Photo: MCC mobile cannery crew members are (from left) Gabriel Eisenbeis, Kendall Weaver and Tristan Pries. Not pictured: Nathan Stoltzfus. MCC photo/Brenda Burkholder Mennonite Central […]
A new memoir published by the Institute of Mennonite Studies (IMS) traces the development of former Goshen (Indiana) College President J. Lawrence Burkholder’s thought as it intersected with the events of his life.
Titled Recollections of a Sectarian Realist: A Mennonite Life in the Twentieth Century, the memoir is based on interviews that C. Arnold Snyder conducted with Burkholder in 2005. Burkholder and Myrna Burkholder, one of his daughters, worked on editing the transcripts until he became too ill to focus on the project. Several years after he passed away at age 92 in 2010, Myrna Burkholder returned to the project and finished editing the volume.
Both Snyder and Myrna Burkholder, in addition to others who were involved in the project, spoke at a March 7 book release celebration at Anabaptist Mennonite Biblical Seminary, Elkhart, Indiana, hosted by IMS, AMBS’s research and publishing agency. Snyder, who is professor emeritus of history at Conrad Grebel University College in Waterloo, Ontario, shared about the process of creating the book and reflected on what he had learned about Burkholder.
“I came to discover that Lawrence worked things out in the midst of life, not as abstract ethical questions or theoretical problems, but as real-life decisions that had to be made,” he said. “This gave an anecdotal, narrative flavor to his ethical and theological deliberations.”
The memoir draws on Burkholder’s Mennonite upbringing in a small Pennsylvania town and his experiences of pastoring in upstate New York; doing relief work in India and China; pursuing graduate studies at Princeton (N.J.) Theological Seminary; teaching at Goshen (Indiana) College and Harvard Divinity School in Cambridge, Massachusetts; engaging in civil rights activism; and serving as president of Goshen College (1971–84).
Snyder commented on how Burkholder was “perennially caught between the ideal and the real, and felt the pull of both very keenly,” exploring, for example, the tension between focusing on works or on grace, or between claiming certainty or espousing relativism. While Burkholder loved the Mennonite Church, Snyder said, he was also able to make critical observations about it.
“Lawrence saw that the Christian life is always incarnated in the midst of the rest of life, with all its messiness and difficulty,” he said. “What is left, he concluded, is doing the best possible, under the circumstances presented to us. … All of our responses will be less than perfect. What we can hope for is that, with the help of God’s grace, we will be enabled to live lives of honesty and integrity.”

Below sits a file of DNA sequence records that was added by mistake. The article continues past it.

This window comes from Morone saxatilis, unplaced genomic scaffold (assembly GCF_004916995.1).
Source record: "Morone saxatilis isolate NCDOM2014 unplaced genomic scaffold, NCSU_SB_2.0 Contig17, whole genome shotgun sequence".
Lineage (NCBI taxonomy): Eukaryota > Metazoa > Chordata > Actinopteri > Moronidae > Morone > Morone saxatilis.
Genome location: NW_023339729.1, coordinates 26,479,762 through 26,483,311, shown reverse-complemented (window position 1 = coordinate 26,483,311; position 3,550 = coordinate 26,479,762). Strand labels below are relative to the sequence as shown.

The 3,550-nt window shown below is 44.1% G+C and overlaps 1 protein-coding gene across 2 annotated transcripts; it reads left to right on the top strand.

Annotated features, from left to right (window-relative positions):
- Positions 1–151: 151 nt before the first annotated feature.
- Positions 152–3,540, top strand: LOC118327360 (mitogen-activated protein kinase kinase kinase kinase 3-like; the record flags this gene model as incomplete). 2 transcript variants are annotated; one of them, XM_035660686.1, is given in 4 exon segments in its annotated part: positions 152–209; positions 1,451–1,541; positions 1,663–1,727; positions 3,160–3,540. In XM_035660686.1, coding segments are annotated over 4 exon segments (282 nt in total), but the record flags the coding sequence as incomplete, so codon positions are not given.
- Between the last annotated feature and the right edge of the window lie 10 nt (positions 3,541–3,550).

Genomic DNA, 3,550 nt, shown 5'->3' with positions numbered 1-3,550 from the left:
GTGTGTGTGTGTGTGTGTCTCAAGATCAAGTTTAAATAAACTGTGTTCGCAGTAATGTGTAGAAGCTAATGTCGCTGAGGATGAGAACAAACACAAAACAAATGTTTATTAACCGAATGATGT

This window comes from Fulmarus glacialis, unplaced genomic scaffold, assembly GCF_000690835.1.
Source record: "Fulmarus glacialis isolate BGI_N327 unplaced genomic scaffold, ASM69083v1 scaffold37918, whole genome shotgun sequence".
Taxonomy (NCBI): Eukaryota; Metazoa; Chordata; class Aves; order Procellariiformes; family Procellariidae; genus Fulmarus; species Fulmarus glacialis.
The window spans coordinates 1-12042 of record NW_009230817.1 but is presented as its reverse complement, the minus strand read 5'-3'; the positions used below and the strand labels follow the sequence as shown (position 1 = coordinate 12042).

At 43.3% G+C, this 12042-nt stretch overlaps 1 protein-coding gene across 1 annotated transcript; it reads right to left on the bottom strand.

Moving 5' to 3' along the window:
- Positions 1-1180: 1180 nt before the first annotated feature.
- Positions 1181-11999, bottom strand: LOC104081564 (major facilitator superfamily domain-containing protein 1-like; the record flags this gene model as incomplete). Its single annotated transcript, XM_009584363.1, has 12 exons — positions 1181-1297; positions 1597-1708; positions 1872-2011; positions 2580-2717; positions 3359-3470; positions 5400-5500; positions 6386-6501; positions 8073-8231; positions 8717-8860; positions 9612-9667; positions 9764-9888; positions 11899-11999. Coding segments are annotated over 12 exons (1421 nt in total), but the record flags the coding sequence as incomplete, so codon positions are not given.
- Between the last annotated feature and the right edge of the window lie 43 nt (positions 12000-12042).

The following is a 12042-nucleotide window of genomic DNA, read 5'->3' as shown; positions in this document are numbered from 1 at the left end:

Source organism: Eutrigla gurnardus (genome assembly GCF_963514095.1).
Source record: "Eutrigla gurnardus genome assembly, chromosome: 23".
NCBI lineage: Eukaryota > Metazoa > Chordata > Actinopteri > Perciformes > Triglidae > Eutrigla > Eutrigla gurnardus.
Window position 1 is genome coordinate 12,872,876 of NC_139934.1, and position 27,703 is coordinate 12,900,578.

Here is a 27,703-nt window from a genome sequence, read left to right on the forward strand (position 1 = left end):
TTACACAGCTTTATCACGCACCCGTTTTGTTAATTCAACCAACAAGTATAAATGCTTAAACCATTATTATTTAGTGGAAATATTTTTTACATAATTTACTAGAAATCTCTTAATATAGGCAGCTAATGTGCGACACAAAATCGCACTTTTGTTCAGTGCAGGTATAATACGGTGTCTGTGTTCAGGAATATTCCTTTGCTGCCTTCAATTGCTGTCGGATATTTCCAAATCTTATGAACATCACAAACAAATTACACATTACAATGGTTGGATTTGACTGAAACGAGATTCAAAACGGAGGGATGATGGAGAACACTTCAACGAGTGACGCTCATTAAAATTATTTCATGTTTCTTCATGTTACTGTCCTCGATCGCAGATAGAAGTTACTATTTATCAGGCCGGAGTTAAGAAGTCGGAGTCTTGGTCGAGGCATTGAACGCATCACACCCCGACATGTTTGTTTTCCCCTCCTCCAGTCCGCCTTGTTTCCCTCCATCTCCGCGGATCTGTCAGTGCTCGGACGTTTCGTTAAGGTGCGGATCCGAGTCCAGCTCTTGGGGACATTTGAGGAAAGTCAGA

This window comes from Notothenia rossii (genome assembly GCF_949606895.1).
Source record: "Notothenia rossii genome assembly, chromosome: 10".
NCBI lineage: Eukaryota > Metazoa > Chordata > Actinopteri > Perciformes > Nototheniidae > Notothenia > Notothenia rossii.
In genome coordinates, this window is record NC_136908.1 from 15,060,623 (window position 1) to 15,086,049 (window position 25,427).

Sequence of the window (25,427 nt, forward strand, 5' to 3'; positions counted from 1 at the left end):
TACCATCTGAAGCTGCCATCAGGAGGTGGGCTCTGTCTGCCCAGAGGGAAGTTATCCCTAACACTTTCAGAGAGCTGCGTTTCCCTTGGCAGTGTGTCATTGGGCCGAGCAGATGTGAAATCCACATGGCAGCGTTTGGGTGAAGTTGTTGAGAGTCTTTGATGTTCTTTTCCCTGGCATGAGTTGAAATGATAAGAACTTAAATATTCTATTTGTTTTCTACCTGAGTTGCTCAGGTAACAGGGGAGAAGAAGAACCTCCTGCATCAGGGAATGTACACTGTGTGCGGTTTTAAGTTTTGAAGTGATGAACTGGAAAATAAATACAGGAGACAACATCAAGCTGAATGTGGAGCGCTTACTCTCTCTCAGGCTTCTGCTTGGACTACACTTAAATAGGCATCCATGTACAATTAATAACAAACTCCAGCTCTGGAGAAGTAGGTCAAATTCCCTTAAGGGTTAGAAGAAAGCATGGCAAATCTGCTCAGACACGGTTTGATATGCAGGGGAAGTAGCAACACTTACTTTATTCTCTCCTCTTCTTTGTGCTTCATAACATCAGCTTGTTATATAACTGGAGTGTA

At the celebration, Mary Schertz, IMS director and professor of New Testament at AMBS, described the memoir as “a collaboration of saints above and saints below” and offered a prayer that recognized ways in which God’s grace was visible in the creation of the book.
Myrna Burkholder and her sister, Janet Friesen, expressed appreciation on behalf of the Burkholder family for all who were involved in the production of the memoir, including John A. Lapp for writing the foreword and Barb Nelson Gingerich, IMS managing editor. Another sibling, Howard Burkholder, also contributed to the book.
Copies of Recollections of a Sectarian Realist: A Mennonite Life in the Twentieth Century cost $22.45 each and are available at the Mennonite Cooperative Bookstore on the AMBS campus (296-6251 or firstname.lastname@example.org).
Photo: C. Arnold Snyder, professor emeritus of history at Conrad Grebel University College in Waterloo, Ontario, shares about the process of creating J. Lawrence Burkholder’s memoir, Recollections of a Sectarian Realist: A Mennonite Life in the Twentieth Century, at the March 7 book release celebration at AMBS. (Photo by Annette Brill Bergstresser)
The Mennonite, Inc., is currently reviewing its Comments Policy. During this review, commenting on new articles is disabled; readers are encouraged to comment on new articles via The Mennonite’s Facebook page. Comments on older articles can continue to be submitted for review. Comments that were previously approved will still appear on older articles. To promote constructive dialogue, the editors of The Mennonite moderate all comments, and comments don’t appear until approved. Read our full Comments Policy before submitting a comment for approval.